Eco slams conclusions of Autotraders EV Report as “Misleading, headline grabbing rubbish”

Looking into Autotraders latest EV analysis and report, we find several discrepancies which we can't leave unanswered.

Eco, the 'Electric Car Organisation', welcomed the depth of analysis contained within Autotraders latest report on the EV sector , but dismissed its conclusions as “Misleading, headline grabbing rubbish”.

Autotraders' headline conclusion is that the demand for EVs is in decline, because of a 35% price premium on EVs, a lack of EV choice and UK charging infrastructure.  However, these conclusions are directly contradicted within its own report, and it just shows how people can reach radically different conclusions whilst looking at the same data.

Autotraders report shows a massive 100% increase in search’s, year on year, between Feb 21 at 10% share and Feb 22 at 20.7%, but then draws its headline of “declining EV demand” based on a drop from a peak in search demand of 25.7% during Nov 21.

However, I think it’s natural that EV demand declined once the petrol pump crisis abated and we entered an 'Electricity crisis' with a threat of 30% price increases caused by the soaring price of Gas-powered Electricity generation. However, EVs remain 66% cheaper to run than I.C.E (Internal Combustion Engine) cars and this gap is likely to increase.

Most households are currently on flat-rate electricity tariffs paying 20p per KWH for electricity but will shortly be able to sign up for 'dual tariffs' where night-time rates are only 5p per KWH, reducing the cost of EV millage dramatically. EVs are also the biggest battery you have ever attached to your house and models like the Nissan Leaf allow electricity to be stored in the car during off-peak and then used to power the house during peak hours, potentially saving thousands of pounds in electricity chargers.

Where to charge?
Industry research shows that 85% of users only ever charge at home because their daily commutes are less than 200 miles, allowing them to fully recharge overnight. Therefore, most EV owners could cut their charging cost by 75% by only charging at night using the dual tariffs that are only just coming out. Hence, charging costs are likely to reduce whilst petrol cost continues to rise sharply.

Eco agree with Autotraders' opinion that the current 35% EV price premium, compared to the equivalent I.C.E (internal Combustion Engine) car prices, is rapidly disappearing, with price parity being achieved mid-2024 when 50% of all new car production will be EV’s.  Eco however believes that in the meantime that the UK Government's attractive tax breaks will encourage Employers to make leasing a new EV, the must-have company perk.

For example, my own Tesla X10 would have cost £1,200 via a personal lease but leasing it by Salary Sacrifice via my business saved me 42% income tax (£420) whilst the business also saved 25% (£250) by not paying the employer NI and claiming 50% of the VAT back, giving a combined saving of £670. This left me with a net equivalent cost of £530, which is much cheaper than an equivalent petrol lease for a top of the range I.C.E car.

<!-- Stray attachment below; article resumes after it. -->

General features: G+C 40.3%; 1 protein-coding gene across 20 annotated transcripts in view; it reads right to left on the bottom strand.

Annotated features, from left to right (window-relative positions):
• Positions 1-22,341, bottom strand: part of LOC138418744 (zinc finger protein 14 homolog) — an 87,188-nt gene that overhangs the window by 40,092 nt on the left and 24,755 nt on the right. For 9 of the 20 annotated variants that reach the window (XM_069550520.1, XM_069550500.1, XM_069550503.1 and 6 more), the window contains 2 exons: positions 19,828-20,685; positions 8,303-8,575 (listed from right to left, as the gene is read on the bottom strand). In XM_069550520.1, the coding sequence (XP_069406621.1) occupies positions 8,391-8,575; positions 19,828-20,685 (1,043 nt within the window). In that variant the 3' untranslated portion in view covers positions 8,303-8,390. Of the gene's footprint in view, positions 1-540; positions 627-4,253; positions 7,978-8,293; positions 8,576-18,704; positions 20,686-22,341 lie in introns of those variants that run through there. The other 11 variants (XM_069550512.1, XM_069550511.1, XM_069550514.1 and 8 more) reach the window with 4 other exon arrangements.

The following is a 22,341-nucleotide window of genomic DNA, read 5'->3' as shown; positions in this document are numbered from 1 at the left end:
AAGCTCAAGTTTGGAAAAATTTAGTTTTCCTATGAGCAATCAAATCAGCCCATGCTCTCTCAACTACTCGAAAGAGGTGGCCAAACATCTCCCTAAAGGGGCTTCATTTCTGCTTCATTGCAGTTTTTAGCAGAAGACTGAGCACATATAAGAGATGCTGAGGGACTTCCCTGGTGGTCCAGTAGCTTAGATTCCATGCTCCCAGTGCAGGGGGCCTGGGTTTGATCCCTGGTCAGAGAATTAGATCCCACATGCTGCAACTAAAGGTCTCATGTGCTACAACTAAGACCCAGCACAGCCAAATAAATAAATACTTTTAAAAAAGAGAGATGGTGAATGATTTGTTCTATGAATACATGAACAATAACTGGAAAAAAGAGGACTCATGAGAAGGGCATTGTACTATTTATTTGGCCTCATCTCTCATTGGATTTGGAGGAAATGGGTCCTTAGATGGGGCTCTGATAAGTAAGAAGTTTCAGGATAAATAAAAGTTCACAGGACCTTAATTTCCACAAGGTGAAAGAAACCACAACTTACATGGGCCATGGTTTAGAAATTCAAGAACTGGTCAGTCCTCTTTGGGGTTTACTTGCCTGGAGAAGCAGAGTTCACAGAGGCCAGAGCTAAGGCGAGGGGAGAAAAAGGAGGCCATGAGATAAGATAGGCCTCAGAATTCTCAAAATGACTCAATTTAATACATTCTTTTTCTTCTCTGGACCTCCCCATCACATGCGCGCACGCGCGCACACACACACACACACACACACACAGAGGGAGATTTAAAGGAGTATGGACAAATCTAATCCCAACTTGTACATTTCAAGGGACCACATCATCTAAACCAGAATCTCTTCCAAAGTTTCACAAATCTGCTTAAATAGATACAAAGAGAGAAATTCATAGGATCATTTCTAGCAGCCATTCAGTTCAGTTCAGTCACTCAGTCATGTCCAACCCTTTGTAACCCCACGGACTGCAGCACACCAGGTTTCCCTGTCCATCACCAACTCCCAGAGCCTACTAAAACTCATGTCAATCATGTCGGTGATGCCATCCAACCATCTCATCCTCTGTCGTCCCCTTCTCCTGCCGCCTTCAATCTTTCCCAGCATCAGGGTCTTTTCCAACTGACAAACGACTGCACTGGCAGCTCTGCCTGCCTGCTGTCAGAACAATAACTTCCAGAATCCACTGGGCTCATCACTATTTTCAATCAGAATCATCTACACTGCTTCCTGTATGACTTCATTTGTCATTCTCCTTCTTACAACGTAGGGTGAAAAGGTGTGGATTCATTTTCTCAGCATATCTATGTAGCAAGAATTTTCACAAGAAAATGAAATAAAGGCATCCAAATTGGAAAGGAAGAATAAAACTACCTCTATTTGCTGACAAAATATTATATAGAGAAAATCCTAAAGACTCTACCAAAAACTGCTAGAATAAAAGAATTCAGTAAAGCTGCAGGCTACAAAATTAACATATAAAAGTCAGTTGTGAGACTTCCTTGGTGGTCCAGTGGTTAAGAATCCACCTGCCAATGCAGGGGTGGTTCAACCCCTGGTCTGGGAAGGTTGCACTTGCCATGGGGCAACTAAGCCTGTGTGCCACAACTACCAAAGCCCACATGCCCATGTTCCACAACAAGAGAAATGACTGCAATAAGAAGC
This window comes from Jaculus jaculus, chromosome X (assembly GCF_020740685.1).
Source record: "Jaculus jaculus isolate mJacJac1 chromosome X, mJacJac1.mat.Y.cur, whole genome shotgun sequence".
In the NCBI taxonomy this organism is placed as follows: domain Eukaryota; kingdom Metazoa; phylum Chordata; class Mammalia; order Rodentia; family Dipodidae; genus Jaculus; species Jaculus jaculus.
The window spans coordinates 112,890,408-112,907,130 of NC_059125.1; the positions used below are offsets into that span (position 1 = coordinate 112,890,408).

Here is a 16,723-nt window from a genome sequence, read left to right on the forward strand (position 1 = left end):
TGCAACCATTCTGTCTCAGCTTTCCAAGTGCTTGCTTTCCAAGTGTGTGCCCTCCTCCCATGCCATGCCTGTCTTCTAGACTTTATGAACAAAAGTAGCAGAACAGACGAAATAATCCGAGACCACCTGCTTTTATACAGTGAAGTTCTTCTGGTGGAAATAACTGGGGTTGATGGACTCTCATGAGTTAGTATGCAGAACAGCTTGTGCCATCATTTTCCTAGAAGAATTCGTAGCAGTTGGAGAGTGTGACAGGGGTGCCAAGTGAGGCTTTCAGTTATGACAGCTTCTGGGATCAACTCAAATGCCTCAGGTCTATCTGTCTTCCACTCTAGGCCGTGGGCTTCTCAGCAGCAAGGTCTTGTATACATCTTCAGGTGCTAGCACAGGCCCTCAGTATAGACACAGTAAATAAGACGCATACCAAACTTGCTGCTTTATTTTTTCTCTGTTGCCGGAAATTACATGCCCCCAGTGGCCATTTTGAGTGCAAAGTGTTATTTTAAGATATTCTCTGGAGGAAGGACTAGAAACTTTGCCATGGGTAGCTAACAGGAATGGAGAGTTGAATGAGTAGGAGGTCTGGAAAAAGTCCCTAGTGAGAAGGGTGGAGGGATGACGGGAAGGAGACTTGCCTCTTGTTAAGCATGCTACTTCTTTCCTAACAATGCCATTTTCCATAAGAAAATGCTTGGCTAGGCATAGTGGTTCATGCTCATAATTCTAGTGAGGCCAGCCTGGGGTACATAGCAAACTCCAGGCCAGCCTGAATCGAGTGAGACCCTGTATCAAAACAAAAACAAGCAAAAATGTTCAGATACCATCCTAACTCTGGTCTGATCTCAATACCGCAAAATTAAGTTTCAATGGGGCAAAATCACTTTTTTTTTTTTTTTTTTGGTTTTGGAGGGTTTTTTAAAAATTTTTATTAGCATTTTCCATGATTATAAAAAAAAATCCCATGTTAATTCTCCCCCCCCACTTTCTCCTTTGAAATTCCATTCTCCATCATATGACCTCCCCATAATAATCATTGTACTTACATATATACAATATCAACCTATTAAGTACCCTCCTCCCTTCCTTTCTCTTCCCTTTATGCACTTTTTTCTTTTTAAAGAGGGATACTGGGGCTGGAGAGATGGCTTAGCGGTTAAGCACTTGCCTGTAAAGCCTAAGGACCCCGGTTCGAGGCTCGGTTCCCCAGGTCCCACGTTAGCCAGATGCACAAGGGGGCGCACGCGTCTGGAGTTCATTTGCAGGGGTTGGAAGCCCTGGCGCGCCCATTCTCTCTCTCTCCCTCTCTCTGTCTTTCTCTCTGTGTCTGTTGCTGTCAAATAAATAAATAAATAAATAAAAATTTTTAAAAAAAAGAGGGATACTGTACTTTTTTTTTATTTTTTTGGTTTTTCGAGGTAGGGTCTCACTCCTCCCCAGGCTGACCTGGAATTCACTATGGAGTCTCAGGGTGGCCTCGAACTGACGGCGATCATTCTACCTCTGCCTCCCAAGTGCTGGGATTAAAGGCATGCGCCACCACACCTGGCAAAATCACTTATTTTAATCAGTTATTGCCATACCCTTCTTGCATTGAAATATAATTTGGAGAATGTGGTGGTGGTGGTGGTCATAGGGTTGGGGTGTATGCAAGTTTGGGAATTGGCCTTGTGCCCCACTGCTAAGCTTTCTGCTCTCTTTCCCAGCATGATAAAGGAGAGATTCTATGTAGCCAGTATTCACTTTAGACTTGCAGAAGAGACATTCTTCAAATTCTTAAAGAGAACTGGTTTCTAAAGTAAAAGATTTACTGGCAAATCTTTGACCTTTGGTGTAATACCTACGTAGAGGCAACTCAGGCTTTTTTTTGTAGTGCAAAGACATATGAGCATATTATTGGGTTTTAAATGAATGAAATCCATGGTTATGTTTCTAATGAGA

Eco believes that over 50% of new EVs will be leased via company Salary Sacrifice Schemes and that these will be the key short-term drivers of EV adoption.

Eco does agree that the lack of robust charging infrastructure is slowing EV adoption, because of range anxiety, but believes the Rapid Fast chargers on motorways is only part of the solution with employers also needing to help adoption. Eco provides consultancy services for implementing business charging solutions and will shortly launch 'Bookable Software' for companies that allow them to prioritise daytime office charging for the 30-40% of staff who do not have off-road parking at home.

Eco believes that employers can inexpensively kit their car parks out with cheap 7kw 'slow' chargers and charge employees for the electricity they use via the eco app. The Bookability software we are about to launch will also allow them to prioritise access for staff who cannot charge at home, to charge during the day at the office. Most EVs have a range of 200 miles, and it’s estimated that 92% of journeys can be handled by home or office charging, reducing the need for an extensive 'Fast charge' network.

How much choice?
Autotrader also contradicts itself when claiming that there is a lack of EV choice with only 69 options compared to 222 I.C.E cars, as it then recognises that a new EV model is being launched every 10 days.

In Eco’s opinion, we are right at the start of the EV revolution and of course, there is currently a smaller range of cars aimed more at the affluent customers earning £50k plus. This will change over time, and we are already seeing strong demand at the cheaper end of the market for the Nissan Leaf and Electric Mini.

However, it is true that insurance costs and lower incomes are major blockers to young people moving to EVs, which is a pity as these are often the greenest minded. The Government needs to look at this issue when reforming its tax incentives as currently the more you earn, the more you save, which is clearly wrong. It may be better to offer increased tax allowances for people with EVs as this will benefit the lowest earners the most.

The EV revolution is just commencing and headlines based on two months of data saying demand has peaked is just headline-grabbing rubbish.